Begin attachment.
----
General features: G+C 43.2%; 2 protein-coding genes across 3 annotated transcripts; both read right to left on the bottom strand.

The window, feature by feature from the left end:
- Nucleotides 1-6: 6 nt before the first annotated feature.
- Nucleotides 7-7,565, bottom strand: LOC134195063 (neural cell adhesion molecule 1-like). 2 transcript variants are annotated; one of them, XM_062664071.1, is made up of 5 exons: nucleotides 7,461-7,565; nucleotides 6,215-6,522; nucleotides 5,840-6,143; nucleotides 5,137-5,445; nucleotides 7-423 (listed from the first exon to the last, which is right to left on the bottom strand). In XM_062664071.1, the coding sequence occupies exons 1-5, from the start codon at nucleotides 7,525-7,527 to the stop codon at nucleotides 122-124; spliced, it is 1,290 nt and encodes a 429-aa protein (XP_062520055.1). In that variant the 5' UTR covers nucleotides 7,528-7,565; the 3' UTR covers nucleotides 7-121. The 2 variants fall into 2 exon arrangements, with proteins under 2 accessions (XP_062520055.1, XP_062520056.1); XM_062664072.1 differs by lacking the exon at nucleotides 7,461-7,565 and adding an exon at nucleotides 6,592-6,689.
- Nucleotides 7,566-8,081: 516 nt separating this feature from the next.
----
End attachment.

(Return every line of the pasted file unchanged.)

General features: G+C 43.2%; 2 protein-coding genes across 3 annotated transcripts; both read right to left on the bottom strand.

The window, feature by feature from the left end:
- Nucleotides 1-6: 6 nt before the first annotated feature.
- Nucleotides 7-7,565, bottom strand: LOC134195063 (neural cell adhesion molecule 1-like). 2 transcript variants are annotated; one of them, XM_062664071.1, is made up of 5 exons: nucleotides 7,461-7,565; nucleotides 6,215-6,522; nucleotides 5,840-6,143; nucleotides 5,137-5,445; nucleotides 7-423 (listed from the first exon to the last, which is right to left on the bottom strand). In XM_062664071.1, the coding sequence occupies exons 1-5, from the start codon at nucleotides 7,525-7,527 to the stop codon at nucleotides 122-124; spliced, it is 1,290 nt and encodes a 429-aa protein (XP_062520055.1). In that variant the 5' UTR covers nucleotides 7,528-7,565; the 3' UTR covers nucleotides 7-121. The 2 variants fall into 2 exon arrangements, with proteins under 2 accessions (XP_062520055.1, XP_062520056.1); XM_062664072.1 differs by lacking the exon at nucleotides 7,461-7,565 and adding an exon at nucleotides 6,592-6,689.
- Nucleotides 7,566-8,081: 516 nt separating this feature from the next.